That is one of the conventions Jesus uses to tell us that what we are reading is a parable rather than a historical narrative. But this is not the only way that the Bible signals something other than history.
Another signal is obvious symbolism. If you open the Bible to certain prophetic passages, you will find passages in describing monsters–dragons, wild beasts that combine the features of different animals, things with many heads.
This kind of obvious symbolism can also serve as an indicator that what you are reading isn’t straightforward history but something else.
Jesus’ parables and the prophetic texts are obvious cases that contain cues which even people today, raised in a totally different culture, can pick up on. But there are texts in the Bible that use cues subtle enough that it is easy for people today to miss them.
Consider this: Suppose we took the parable of the Prodigal Son and gave names to the characters. Suppose we added the name of the village where they lived–a real village. Suppose we even said the year in which the events took place (according to the ancient way of reckoning years). What would we make of the story then?
We might well conclude that Jesus was telling us about an actual historical event.
There might be cues in the tales that would signal their allegorical nature, but in the absence of the familiar cues of nameless characters in a nameless place at a nameless time, we might mistake what we were reading for straightforward history.
So here’s something interesting to think about: If, within the Gospels, Jesus told short allegories that could be taken as historical accounts if a few details were supplied, could God inspire an entire book–not just part of a book–that is an allegory? Could he even supply names, dates, and places, trusting the ancient audience to recognize the allegorical nature of the text where we might miss it?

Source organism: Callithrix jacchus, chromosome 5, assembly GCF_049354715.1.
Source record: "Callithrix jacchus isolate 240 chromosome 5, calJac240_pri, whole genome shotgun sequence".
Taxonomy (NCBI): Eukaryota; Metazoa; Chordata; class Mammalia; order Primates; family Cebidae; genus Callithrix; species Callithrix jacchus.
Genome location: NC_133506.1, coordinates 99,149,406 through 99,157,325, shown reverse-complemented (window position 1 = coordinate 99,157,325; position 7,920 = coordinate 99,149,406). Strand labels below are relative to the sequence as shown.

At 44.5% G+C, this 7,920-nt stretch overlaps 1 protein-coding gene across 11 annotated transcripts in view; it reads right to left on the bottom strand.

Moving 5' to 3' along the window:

And not just could God do this, but has God done this?
John Paul II was of the opinion that he has.
John Paul II on Allegorical Books of the Bible
He didn’t give an exhaustive list of allegorical books (many would put the book of Job into that category), but in 1985 John Paul II gave a brief review of the books of the Old Testament in which he stated:
The Books of Tobit, Judith, and Esther, although dealing with the history of the Chosen People, have the character of allegorical and moral narrative rather than history properly so called [General Audience, May 8, 1985].
Why would he say this?
Tobit, Judith, and Esther all contain named figures–some of whom are known to history. They mention real places. And they refer to datable events. So why would he say they are allegorical rather than history proper? What cues in the text would reveal that?
In coming posts, we’ll take a look at that, and it will give us a chance to learn some interesting things about the Bible.
In the meantime, though, allow me to mention . . .
Pope Benedict’s Recommended Reading
Like many of us, Pope Benedict takes a vacation in the summer to rest, recuperate, and catch up on projects.
Like the rest of us, he finds himself looking for things he can profitably read during this time.
So does Pope Benedict have any thoughts about what people might profitably read during this time?
That’s why I’ve prepared a special “interview” with Pope Benedict on just this subject that I’ll be sending to members of the Secret Information Club on Saturday, August 18th.
To find out what Pope Benedict recommends for summer reading (and it’s not big heavy theological works but stuff anybody can read–sometimes in an hour or less), sign up at www.SecretInfoClub.com or use this handy form: